East Lynne/Chapter 16
Isabel wandered back, and then wandered through the rooms; they looked lovely; not as they had seemed to look in her father's time. In her dressing-room knelt Marvel, unpacking. She rose when Lady Isabel entered.
"Can I speak to you a moment, if you please my lady?"
"What is it?"
Then Marvel poured forth her tale. That she feared so small an establishment would not suit her, and if my lady pleased, she would like to leave at once—that day. Anticipating it, she had not unpacked her things.
"There has been some mistake about the servants, Marvel, but it will be remedied as soon as possible. And I told you before I married that Mr. Carlyle's establishment would be a limited one."
"My lady perhaps I could put up with that; but I never could stop in the house with—" "that female Guy" had been on the tip of Marvel's tongue, but she remembered in time of whom she was speaking—"with Miss Carlyle. I fear, my lady, we have both got tempers that would slash, and might be flying at each other. I could not stop, my lady, for untold gold. And if you please to make me forfeit my running month's salary, why I must do it. So when I have set your ladyship's things to rights, I hope you'll allow me to go."
Lady Isabel would not condescend to ask her to remain, but she wondered how she should manage the inconvenience. She drew her desk toward her. "What is the amount due to you?" she inquired, as she unlocked it.
"Up to the end of the quarter, my lady?" cried Marvel, in a brisk tone.
"No," coldly answered Lady Isabel. "Up to to-day."
"I have not had time to reckon, my lady."
Lady Isabel took a pencil and paper, made out the account, and laid it down in gold and silver on the table. "It is more than you deserve, Marvel," she remarked, "and more than you would get in most places. You ought to have given me proper notice."
Marvel melted into tears, and began a string of excuses. "She should never have wished to leave so kind a lady, but for attendant ill-conveniences, and she hoped my lady would not object to testify to her character."
Lady Isabel quitted the room in the midst of it; and in the course of the day Marvel took her departure, Joyce telling her that she ought to be ashamed of herself.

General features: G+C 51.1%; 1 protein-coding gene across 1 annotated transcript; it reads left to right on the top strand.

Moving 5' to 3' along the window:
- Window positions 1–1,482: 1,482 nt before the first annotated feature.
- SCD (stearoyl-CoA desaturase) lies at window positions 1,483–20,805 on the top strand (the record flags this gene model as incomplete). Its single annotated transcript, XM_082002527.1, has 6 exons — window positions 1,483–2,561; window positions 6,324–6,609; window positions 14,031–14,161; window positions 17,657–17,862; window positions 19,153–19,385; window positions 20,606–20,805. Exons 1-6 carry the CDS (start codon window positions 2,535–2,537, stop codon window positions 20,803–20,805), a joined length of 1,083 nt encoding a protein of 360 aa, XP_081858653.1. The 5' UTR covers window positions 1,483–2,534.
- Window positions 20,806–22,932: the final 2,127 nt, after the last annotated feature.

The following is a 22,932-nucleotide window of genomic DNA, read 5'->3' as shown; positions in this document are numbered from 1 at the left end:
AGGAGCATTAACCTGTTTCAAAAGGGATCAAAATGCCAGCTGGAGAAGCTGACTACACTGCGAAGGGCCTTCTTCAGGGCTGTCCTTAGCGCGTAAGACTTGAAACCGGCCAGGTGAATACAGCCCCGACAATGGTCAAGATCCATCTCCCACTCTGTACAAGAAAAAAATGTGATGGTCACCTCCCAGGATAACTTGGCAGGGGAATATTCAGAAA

"I couldn't help myself," retorted Marvel, "and I am sorry to leave her, for she's a pleasant young lady to serve."
"Well, I know I'd have helped myself," was Joyce's remark. "I would not go off in this unhandsome way from a good mistress."
"Perhaps you wouldn't," loftily returned Marvel, "but my inside feelings are delicate and can't bear to be trampled upon. The same house is not going to hold me and that tall female image, who's more fit to be carried about at a foreign carnival than some that they do carry."
So Marvel left. And when Lady Isabel went to her room to dress for dinner, Joyce entered it.
"I am not much accustomed to a lady's maid's duties," began she, "but Miss Carlyle has sent me, my lady, to do what I can for you, if you will allow me."
Isabel thought it was kind of Miss Carlyle.
"And if you please to trust me with the keys of your things, I will take charge of them for you, my lady, until you are suited with a maid," Joyce resumed.
"I don't know anything about the keys," answered Isabel; "I never keep them."
Joyce did her best, and Lady Isabel went down. It was nearly six o'clock, the dinner hour, and she strolled to the park gates, hoping to meet Mr. Carlyle. Taking a few steps out, she looked down the road, but could not see him coming; so she turned in again, and sat down under a shady tree out of view of the road. It was remarkably warm weather for the closing days of May.
Half an hour, and then Mr. Carlyle came pelting up, passed the gates, and turned on to the grass. There he saw his wife. She had fallen asleep, her head leaning against the trunk of a tree. Her bonnet and parasol lay at her feet, her scarf had dropped, and she looked like a lovely child, her lips partly open, her cheeks flushed, and her beautiful hair falling around. It was an exquisite picture, and his heart beat quicker within him as he felt that it was all his own. A smile stole to his lips as he stood looking at her. She opened her eyes, and for a minute could not remember where she was. Then she started up.